08 Sep 5 Ways To Help Mom Get Even With Dad In The Workplace

 Every time women see a piece like “The Motherhood Penalty vs the Fatherhood Bonus,” you can hear a collective sigh of hopelessness. Reading about the intrinsic bias in the workforce, the glorified way in which fathers are perceived at work in comparison to the “flaky” working mothers, gives us a “ no fuel left for this fire” feeling.

But before throwing in your towel, here are five ways you can make it better now:

1. Stay in the Game

When educated professional women stay in the workforce post motherhood, we all win. These are the women with the influence to effect policies and sponsor younger women on the way up. It is nearly impossible to change a system when you are merely looking in the window from the outside.

As a Booz Allen paper explained, “Women’s full participation in the world of work is not merely a social good but an economic necessity.”The paper sites that if American female employment rates matched male rates, the overall GDP would increase by 5%. Staying in the workforce is one of the most selfless decisions a mother can make.

2. Push Paternity Leave as the Norm

When companies have strong parental leave policies, everyone benefits. Yet only 10-15% of American companies offer paid paternity leave. As the New York Times reports, countries with paternity leave incentives have a smaller pay gap.

When New York Met Daniel Murphy and LA Dodgers players Scott van Slyke and Carl Crawford took paternity leave in the last year, they didn’t just help their families by taking leave, they helped to socialize the future we need – one in which paternity leave is the new normal. Encourage it, evangelize it and become a voice for it in your company.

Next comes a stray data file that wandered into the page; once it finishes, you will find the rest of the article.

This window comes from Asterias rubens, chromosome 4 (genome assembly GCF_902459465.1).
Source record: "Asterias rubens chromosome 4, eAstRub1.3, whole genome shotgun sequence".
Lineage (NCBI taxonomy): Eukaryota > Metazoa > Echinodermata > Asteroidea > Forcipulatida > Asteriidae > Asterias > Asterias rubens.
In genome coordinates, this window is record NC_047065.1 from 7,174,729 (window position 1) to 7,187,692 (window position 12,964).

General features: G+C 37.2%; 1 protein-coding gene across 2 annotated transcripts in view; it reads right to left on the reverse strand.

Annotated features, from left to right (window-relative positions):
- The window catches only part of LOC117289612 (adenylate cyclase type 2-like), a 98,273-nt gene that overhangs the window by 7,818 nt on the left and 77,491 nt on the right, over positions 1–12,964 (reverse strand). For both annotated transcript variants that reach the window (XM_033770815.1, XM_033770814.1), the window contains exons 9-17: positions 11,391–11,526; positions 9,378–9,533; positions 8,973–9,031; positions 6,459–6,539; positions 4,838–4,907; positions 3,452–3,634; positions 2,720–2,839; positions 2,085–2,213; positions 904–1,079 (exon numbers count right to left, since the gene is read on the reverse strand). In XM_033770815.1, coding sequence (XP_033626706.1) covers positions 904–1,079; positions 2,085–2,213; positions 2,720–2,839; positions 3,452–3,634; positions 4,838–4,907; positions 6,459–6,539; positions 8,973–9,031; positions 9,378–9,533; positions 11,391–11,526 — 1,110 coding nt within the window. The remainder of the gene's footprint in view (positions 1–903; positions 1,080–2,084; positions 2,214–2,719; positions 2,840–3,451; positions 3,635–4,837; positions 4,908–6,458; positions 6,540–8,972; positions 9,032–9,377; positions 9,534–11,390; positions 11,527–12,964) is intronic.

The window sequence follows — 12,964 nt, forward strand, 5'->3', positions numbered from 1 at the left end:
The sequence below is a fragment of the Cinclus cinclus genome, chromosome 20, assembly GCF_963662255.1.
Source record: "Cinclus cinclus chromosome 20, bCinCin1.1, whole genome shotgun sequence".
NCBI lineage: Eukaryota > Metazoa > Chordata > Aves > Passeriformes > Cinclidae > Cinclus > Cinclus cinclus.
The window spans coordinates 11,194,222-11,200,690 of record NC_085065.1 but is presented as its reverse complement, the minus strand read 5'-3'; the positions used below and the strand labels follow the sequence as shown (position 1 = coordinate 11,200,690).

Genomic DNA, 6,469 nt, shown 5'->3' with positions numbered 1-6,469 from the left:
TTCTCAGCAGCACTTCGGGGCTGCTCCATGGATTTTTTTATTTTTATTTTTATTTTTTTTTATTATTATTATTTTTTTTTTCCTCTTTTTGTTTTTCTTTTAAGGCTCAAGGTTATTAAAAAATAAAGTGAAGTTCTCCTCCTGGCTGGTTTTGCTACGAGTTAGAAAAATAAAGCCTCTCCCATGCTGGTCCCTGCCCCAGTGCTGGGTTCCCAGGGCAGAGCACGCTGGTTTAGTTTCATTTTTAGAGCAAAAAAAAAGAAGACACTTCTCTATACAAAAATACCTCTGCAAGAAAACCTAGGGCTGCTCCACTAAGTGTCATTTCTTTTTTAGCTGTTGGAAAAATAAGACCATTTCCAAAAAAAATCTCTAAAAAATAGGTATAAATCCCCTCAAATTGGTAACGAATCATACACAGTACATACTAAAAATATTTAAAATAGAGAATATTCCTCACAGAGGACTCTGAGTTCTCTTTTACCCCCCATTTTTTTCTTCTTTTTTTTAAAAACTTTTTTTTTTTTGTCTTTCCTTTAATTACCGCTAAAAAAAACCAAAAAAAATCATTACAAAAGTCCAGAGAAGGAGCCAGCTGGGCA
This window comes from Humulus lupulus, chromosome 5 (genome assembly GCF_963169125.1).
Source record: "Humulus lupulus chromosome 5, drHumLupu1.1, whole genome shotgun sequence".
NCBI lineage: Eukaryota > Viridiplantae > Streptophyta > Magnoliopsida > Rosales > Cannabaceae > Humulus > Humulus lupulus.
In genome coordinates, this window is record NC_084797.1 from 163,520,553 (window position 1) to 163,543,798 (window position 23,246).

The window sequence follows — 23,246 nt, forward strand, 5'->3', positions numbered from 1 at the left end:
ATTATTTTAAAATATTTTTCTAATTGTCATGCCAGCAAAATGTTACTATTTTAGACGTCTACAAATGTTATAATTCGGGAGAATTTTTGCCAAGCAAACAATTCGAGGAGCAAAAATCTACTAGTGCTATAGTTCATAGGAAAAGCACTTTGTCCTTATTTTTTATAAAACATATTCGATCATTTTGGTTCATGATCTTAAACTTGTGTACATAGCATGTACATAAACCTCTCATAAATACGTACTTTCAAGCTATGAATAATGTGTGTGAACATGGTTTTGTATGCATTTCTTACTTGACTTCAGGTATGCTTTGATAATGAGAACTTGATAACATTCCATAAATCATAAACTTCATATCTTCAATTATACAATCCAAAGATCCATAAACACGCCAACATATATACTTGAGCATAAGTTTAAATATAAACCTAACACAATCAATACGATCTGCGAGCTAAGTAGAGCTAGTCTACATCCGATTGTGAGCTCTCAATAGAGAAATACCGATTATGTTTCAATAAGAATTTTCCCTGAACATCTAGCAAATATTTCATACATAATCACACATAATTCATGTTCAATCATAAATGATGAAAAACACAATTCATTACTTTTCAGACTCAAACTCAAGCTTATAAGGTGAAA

Mitch Jacobs and his son, Bowen

 3. Promote Access to Childcare

The numbers don’t lie. When women have greater access to childcare, they maintain pay parity with men and drop out at exceedingly lower rates. When women have to make the choice between low quality child care and leaving their paying job to stay at home, the system breaks down. Leaving the workforce means giving up current income and an almost guaranteed end to future earning and job potential, setting up these mothers for an impossible future.

When we all have access to childcare, a mother is less likely to need public assistance and the trickle down bounties are enormous. Your male employer, your husband, your brother…they need to hear that our economy thrives with greater access to childcare. It is not a political argument or a gender issue, it is an economic fact for your company and your country.

 4. Don’t Mistake Volunteering for Working

Despite what your return to the workforce dreams will tell you, employers don’t and likely will never count your PA volunteering as career experience. Worse than not helping, it could be used against you. So if you are out of the workforce, parse your volunteering time into two and use half of it to do a project in your area of expertise. There is no substitute for direct industry experience and contacts.

 5. Crack this One Bias at a Time

In case you missed it, feminism is hot. In Beyonce’s world tour, sheposted the word “feminist” in giant letters on her stage and a host ofmale celebrities have recently declared themselves card carrying feminists. People are realizing that feminism simply means equality for women.

So be a feminist in your own world. You have the power to change the bias – in your home, with your brother, with your friends. Don’t wait to hear a comment to make one. And if you do hear a misogynistic comment, snuff it out right away.

Samantha Ettus is a bestselling author, media personality and speaker focused on work/lifestyle management. Connect with her at@samanthaettus.

To read this article on Forbes, please click here.

Samantha Ettus is a bestselling author & corporate speaker. The Pie Life: A Guilt-Free Recipe for Success and Satisfaction will be released in September.